This was a three day workshop hosted by Teachers College Reading and Writing Institute. I'm breaking up my learning into the three days. They were organized by: what is the latest research on dyslexia? how do we screen for dyslexia? how can we accommodate our students with dyslexia in reading workshops and other content area?
Day 1 Notes
First off, it was important to familiarize myself with dyslexia's definition. It is so much more - and an inaccurate stereotype - than students writing characters backwards.
Definition: A brain-based condition that makes it difficult to read. An unexpected difficulty in learning how to read.
Success dependent on: correct instruction specifically for dyslexia, self-motivation, and intellect. This graphic was fascinating to show the difference in a dyslexic's brain when it comes to forming language skills:
Dyslexic students are highly developed in articulation and word analysis, which is why they are so talented in group discussions about a guided read aloud. They are also great "fakers" - they will assume words, like filling in the blanks, for ones they do not recognize. This is because their brains cannot yet calculate word sounds; this is not using the whole text to form meaning. It is exhausting for them to read because their brains have to still manually decode words, instead of automatically recognizing the characters/words/ into meaning from memory.
So, this requires a few things first:
1) Self-regulation is critical at a young age. We discussed how learning executive functioning skills is necessary before moving forward with instruction.
2) Students with dyslexia will need much more repetition and take longer than other students to develop independent reading/fluency. The average age for independent readers is 2nd grade; for students with dyslexia, it could be much later depending on early intervention.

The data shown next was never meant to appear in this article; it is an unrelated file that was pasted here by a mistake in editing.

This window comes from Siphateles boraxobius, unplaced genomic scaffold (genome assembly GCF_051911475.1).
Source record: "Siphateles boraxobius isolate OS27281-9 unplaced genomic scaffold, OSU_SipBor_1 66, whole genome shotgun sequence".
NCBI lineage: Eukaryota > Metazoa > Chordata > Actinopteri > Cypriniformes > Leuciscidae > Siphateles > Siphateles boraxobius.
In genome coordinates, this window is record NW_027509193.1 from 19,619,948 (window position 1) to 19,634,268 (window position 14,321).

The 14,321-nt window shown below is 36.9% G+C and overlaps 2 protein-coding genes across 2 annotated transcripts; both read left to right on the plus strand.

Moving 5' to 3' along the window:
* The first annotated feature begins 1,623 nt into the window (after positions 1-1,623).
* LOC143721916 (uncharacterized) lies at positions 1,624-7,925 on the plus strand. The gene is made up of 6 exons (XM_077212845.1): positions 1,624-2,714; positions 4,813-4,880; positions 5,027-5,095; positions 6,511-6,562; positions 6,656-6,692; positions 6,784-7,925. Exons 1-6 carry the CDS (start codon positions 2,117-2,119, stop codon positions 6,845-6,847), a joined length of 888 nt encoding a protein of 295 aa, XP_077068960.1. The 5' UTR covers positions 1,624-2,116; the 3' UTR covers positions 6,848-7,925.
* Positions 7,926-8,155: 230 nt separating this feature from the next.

This image shows all of the steps needed before becoming an actual reader. Wow!
Day 2: Screening and Intervention
I'm not sure how lower school's process identifies and diagnoses dyslexia, but these were helpful screenshots and resources. Even in upper school, I'm thinking about how we could screen a new student showing difficulty in decoding text for possible dyslexia. Many of these strategies help students who are behind, even if not dyslexic.
Image Below: When you see intervention programs, they often have 1-2, but rarely all 3. Non-existing program that gets all 3.
Free screener: DIBELS 8th edition is free. TOWRE sight reading screening is best for older students.
David Kilpatrick The Past Test . org - phonemic awareness screener
Digital Reading: reading comprehension is better on paper, but digital text reading is teachable. Digital reading needs instruction, key difference.
Intervention Strategy for Grades 3+ : Get into morphology!
This was a key takeaway from this workshop. Morphological awareness makes bigger difference in spelling for students with dyslexia. (new study) It gives them a different learning strategy to retain spelling rules. Example: the word "two" must have the "w" because it relates to the words "twice" and "twins".
This was a resource I may invest in: https://louiseselbydyslexia.com/morph-mastery/ She has an excellent video on her page that shows morphology of onion, as an example. It's fascinating.
Teaching Tip: Start using a "writing record" for spelling patterns. Options for intervention times include pull-out instruction with learning specialist, cycles of small groups, 1-1 rapid review during independent work time, or co-creating decodable books with tricky spelling patterns.
Use coaching techniques (image 2) during small group work.
Day 3: Differentiation
Tactile learning is very helpful for dyslexic students. They learn best when info is coming in through multi-senses. It reinforces learning by helping them access, process, and retrieve.
Types of Accommodations:
How is it Presented:
Give kids opportunities to access materials in way they don't have to read standard print.
The text used in these screen shots are dyslexic-friendly. You can find dyslex-friendly fonts everywhere. Here's one example. Using these fonts says, "I see you. I'm here for you."
Anchor Chart with visuals
Repeat instructions (teaching point) same way each time, at least five times
How can they respond:
Ways to get kids to respond - does it always need to be in writing?
Example: Speech to text, point to responses, self-record
What is the class setting:
Aka - Physical areas students are testing, working, learning
Ex: whole group, then small group. Reduce stimuli.
Have you tried a sound wall, in a